What is surprising with the huge national outcry over these fires is not the federal governments reaction but the lack of any response by our own state government to the looming political threat fires now pose. The political beating that the Morrison government has suffered should be a wake up call to all governments, the community expects our leaders to do far more to protect lives, property and the environment from the risk of bushfire.
Unfortunately as former WA fire boss Wayne Gregson pointed out in wednesday’s West Australian, it is highly predictable that following the inevitable post fire enquiry that these latest fires will generate the final recommendations will once again call for more resources to support our fire management efforts. But just as predictable is the recommendations will inevitably be watered down, modified and underfunded over time for the sake of political expediency and cost.
In Western Australia’s case we don’t need to wait for a commonwealth royal commission to tell us we need more resources targeted to our bush fire brigades, all the State government needs to do is pull out the Furgurson report from the 2016 Esperance and 2015 Yarloop Fires which saw the tragic loss of six lives and revisit its recommendations.
At the time of these fires the Barnett Government was stung politically by the criticism around the lack of respect and appreciation government agencies had for the local wisdom and expertise of volunteer bush fire brigades. This was the core of the enquiry’s recommendation to follow almost every other Australian State and create a separate Country Fire Service that understood the unique culture and methodologies of those who regularly work with the land and fight bush fires.
Critics of the handling of those two bushfires claimed that too much of the state’s funding and focus was being directed towards a highly unionised and very expensive city-centric service that is designed to tackle the likes of the 1974 movie Towering Inferno rather than the far more common (and economically devastating) bush and farmland fires.
The Opposition leader at the time, Mark McGowan made much political capital out of the fires and supported the establishment of an independent rural fire service which was the penultimate recommendation of the Ferguson report. But as Wayne Gregson has called out political expediency reigns supreme when it comes time to write the cheque and drive the changes necessary to protect the community from the growing risk of fire.
In the case of the Furgurson report, following its release the Barnett government sat on it for nine months avoiding any hard decisions, then the April state election came, the summer fires went out, the rains came, the government changed and the sense of urgency disappeared. During this whole time the United Firefighters Union and the relevant government departments was quietly working to ensure that any change was minimal and any new money went into the bureaucracy.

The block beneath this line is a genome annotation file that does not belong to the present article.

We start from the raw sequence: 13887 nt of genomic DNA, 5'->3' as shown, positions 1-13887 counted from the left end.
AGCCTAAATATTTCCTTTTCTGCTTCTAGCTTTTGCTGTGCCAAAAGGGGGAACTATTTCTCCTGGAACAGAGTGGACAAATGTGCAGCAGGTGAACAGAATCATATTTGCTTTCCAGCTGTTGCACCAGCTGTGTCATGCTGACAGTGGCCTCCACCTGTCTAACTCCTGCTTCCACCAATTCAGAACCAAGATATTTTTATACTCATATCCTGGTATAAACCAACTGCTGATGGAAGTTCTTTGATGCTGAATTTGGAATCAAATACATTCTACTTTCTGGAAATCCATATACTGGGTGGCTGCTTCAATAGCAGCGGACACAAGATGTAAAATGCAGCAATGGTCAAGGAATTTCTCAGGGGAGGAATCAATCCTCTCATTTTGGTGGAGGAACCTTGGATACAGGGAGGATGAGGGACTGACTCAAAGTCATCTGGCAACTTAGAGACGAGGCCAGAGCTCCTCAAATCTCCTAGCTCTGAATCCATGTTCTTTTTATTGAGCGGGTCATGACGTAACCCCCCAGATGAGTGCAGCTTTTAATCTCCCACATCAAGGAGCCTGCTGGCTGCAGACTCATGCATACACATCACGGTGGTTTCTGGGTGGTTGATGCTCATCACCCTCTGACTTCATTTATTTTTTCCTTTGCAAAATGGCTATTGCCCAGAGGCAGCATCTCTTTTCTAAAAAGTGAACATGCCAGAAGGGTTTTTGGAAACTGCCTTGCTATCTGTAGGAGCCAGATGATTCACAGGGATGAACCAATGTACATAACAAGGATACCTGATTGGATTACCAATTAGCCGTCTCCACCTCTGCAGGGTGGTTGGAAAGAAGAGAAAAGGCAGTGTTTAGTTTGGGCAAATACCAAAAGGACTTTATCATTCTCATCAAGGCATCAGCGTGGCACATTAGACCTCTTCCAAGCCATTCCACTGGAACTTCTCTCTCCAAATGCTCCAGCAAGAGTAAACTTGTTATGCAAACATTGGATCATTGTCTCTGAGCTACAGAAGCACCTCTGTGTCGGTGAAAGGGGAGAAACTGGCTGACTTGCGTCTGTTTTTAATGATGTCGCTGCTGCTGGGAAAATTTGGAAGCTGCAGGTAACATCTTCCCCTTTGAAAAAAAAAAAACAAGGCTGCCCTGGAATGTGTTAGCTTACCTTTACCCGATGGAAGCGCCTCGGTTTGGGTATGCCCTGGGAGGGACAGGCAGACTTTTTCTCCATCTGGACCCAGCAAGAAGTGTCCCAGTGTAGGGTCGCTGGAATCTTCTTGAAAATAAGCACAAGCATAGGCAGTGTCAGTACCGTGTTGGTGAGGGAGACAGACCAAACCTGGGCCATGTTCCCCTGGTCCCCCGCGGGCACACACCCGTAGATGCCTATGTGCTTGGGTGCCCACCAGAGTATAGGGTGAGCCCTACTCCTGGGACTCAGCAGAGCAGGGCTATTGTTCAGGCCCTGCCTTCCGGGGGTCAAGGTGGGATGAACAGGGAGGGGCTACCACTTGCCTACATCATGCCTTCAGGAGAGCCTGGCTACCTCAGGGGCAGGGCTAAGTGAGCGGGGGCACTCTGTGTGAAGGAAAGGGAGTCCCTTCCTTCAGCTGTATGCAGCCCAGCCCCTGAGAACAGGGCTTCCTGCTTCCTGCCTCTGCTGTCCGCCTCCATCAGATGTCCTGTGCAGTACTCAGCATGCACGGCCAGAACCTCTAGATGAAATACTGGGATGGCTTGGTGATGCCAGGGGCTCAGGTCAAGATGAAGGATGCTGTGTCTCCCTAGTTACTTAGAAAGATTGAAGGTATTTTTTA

In the end the McGowan government announced in 2018 it was establishing a Rural Fire Arm within the Department of Fire and Emergency Services (DFES), a bureaucracy within a bureaucracy with an increase in the ESL to fund a so-called Centre of Excellence in the marginal ALP seats of Murray-Wellington and Collie. A political outcome if you ever saw one which will inevitably come back to burn this state government.
As the Minster and Premier well know our fire fighting resources are too heavily weighted towards the expensive, smartly kitted out, elite firefighters in the city and not enough towards the 15 x larger volunteer firefighting force available to fight in the bush. Allocating just 5% of the $400m Emergency Services Levy to our Bush Fire Volunteers after what we have seen happen in the Eastern States is now a political recipe for another deadly fire disaster in Western Australia.
The reality is there will be another major bush fire in regional Western Australia, people will die and the government deserves to get blamed for not heeding the lessons from not just the Yarloop and Esperance fires but from the 50 plus various Royal Commissions and Government enquires that have been undertaken around Australia in the last 50 years.
More resources on the ground, more mitigation via controlled burns, more local control, more effort in attracting and retaining volunteers, better early warning, better coodination, bigger equipment, less building in high risk areas, new fire retardant technology, better techniques in identifying arsonists, it’s not hard to work out what’s needed is all in the existing reports.